Friday, October 14, 2005

Was that a fairly typical way that he gets information about what’s happening in Iraq?



From today’s Gaggle:
Q Scott, just to follow on the event yesterday the President had with the troops. Was that a fairly typical way that he gets information about what’s happening in Iraq?

MR. McCLELLAN: No.

Q When the President meets with his commanders, is there a more vigorous give-and-take, or what we saw yesterday --

MR. McCLELLAN: Of course there is. I don’t even know why you’re making such a suggestion.

Q Just asking.

So I’ve pre-ordered Robert Fisk’s Great War for Civilization, which will be out next month. I’ll review it here, but it’s 1,136 pages long – evidently it’s a war of attrition – so you probably don’t want to hold your breath waiting.

A while back I thought that Rick Santorum’s It Takes a Family: Conservatism and the Common Good might be good blog fodder, but my local public library hasn’t purchased it, and I didn’t want to spend money on it. I thought about asking you, my readers, to buy it for me, then I would read it and quote all the (unintentionally) funny bits and mock them for you, only I really didn’t want anyone spending money on this book, so I thought about asking you, my readers, to shoplift a copy for me, preferably from a Wal-Mart, but ultimately thought better of it.

Russia has crushed the Chechens who invaded Nalchik, killing many of them and many civilians, we’ll never know how many. I don’t really have anything to say about that.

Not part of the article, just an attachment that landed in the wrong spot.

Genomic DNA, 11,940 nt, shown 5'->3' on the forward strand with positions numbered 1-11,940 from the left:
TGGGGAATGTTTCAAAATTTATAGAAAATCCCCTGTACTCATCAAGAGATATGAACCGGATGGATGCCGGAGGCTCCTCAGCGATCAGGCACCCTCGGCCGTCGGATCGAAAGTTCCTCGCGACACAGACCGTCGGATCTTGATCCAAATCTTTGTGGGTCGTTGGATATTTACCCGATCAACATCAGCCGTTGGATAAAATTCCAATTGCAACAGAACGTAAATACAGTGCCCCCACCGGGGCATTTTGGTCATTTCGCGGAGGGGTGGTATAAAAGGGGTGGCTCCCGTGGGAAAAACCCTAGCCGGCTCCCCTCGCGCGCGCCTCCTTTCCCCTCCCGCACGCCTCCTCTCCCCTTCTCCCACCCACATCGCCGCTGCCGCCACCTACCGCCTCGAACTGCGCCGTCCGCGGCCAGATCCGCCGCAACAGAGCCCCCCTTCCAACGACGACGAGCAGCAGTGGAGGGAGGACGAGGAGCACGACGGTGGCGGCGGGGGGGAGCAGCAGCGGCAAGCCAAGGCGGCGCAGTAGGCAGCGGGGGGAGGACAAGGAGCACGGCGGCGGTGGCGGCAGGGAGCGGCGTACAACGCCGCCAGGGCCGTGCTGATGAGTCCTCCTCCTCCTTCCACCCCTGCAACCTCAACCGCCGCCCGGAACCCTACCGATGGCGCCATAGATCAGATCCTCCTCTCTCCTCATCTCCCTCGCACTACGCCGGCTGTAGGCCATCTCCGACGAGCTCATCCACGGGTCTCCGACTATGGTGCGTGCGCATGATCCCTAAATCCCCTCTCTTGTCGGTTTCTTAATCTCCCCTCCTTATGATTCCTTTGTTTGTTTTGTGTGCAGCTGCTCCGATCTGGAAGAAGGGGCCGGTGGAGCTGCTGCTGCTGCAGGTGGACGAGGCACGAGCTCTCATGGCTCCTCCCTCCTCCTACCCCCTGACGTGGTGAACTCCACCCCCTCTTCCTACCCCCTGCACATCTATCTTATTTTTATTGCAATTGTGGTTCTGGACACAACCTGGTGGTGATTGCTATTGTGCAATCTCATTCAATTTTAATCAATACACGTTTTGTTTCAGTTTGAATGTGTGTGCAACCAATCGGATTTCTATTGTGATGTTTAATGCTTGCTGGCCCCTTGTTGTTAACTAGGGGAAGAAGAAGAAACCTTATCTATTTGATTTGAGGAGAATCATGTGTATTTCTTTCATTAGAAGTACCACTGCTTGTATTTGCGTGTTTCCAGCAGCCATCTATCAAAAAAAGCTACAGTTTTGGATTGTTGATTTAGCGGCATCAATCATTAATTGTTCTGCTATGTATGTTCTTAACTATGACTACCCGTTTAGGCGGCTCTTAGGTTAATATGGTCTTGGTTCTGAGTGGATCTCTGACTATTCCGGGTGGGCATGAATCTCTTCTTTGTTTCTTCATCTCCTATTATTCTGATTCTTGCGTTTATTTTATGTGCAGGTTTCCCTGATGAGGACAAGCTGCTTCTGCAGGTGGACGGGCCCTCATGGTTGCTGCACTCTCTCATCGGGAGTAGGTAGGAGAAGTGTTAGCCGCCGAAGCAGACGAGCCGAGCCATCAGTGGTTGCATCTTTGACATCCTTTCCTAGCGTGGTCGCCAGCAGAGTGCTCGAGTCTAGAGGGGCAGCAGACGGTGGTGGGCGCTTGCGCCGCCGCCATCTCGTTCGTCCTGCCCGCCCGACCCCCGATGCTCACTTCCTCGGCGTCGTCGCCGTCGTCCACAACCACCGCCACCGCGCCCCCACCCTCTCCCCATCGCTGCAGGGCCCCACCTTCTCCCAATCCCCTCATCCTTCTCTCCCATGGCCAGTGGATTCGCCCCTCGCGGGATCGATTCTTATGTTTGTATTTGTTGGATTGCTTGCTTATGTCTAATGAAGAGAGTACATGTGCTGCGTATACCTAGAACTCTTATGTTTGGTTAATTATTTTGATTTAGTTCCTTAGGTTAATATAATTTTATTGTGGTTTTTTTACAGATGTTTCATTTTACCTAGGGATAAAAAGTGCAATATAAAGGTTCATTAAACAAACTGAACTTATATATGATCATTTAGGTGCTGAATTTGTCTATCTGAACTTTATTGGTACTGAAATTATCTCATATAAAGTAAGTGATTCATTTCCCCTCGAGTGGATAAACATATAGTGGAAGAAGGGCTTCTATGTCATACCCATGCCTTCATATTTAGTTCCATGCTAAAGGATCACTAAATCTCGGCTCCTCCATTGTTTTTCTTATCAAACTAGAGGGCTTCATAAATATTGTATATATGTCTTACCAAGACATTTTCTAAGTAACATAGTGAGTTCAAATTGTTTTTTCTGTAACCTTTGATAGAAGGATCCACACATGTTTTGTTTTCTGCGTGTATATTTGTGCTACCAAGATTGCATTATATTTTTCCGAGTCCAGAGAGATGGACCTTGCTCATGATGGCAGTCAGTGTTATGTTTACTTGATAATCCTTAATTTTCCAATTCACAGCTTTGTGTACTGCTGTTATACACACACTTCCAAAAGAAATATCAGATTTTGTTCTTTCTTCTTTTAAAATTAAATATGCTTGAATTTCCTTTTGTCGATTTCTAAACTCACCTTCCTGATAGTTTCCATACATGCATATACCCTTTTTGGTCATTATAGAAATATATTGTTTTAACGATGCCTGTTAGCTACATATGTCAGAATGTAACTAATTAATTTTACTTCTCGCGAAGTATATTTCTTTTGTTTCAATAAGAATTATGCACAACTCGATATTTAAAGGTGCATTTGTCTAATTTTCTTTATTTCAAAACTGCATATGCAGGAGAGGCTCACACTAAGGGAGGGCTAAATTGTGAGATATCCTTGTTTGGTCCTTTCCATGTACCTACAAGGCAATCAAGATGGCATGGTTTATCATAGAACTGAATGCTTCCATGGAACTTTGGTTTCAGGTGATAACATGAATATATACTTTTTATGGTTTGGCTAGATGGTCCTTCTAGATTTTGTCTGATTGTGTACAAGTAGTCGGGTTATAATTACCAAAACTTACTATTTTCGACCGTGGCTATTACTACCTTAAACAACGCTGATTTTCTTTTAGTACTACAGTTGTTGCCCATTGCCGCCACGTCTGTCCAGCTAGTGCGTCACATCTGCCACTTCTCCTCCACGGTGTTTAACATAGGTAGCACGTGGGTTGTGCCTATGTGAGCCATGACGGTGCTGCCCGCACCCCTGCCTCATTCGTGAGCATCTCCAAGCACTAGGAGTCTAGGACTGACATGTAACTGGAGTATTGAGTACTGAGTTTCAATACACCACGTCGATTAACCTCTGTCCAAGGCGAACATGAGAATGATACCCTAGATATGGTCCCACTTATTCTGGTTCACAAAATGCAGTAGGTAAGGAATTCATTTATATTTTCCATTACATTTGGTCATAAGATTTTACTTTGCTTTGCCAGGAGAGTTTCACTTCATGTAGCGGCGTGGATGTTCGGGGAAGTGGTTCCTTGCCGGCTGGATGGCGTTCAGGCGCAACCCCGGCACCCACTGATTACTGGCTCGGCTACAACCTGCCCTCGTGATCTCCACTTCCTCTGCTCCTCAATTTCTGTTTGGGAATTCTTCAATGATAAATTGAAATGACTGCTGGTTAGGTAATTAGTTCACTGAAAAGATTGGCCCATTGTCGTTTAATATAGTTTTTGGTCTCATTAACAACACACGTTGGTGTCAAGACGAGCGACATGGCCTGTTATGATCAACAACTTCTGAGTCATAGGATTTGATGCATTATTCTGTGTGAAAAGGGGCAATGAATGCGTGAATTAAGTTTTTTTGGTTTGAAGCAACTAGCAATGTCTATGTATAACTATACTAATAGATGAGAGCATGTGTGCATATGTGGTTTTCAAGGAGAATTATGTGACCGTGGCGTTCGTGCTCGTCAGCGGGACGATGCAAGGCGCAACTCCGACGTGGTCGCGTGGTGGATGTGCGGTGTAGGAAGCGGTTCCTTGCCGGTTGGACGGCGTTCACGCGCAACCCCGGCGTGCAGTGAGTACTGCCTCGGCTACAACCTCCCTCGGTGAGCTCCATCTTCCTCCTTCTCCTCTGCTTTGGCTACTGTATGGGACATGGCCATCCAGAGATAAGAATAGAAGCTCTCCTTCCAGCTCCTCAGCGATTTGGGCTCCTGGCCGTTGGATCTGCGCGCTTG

The Justice Dept is in court defending the refusal to let the lawyers and families of hunger-striking detainees in Guantanamo speak with them. “There are all kinds of security issues there,” said the government lawyer. He claimed that there were 24 hunger-strikers, of whom 7 were being forcibly fed, but we know the Pentagon’s figures are no more worthy of trust than the official Nalchik death count will be. There is an article in the current British Medical Journal (not free to the general public), by a doctor who works in a British prison, which notes that the American justification for force-feeding hunger-striking prisoners, that authorities have a right to prevent “suicide,” and that hunger striking constitutes a suicide attempt, “has been almost universally rejected. The aim of suicide is death. Hunger strikers do not want to die; they want to live. They want to live with a better quality of life”. If the prisoner is sane, he or she has the same right to refuse medical treatment as anyone else. The British Medical Journal has come a long way since 1909, when it was very much in favor of the forcible feeding of suffragette prisoners, but even then (editorials Oct. 9, 1909, Dec. 18, 1909; sorry, no links!) it was contemptuous of politicians who hid behind the doctors and disclaimed any responsibility, as the Pentagon does today.

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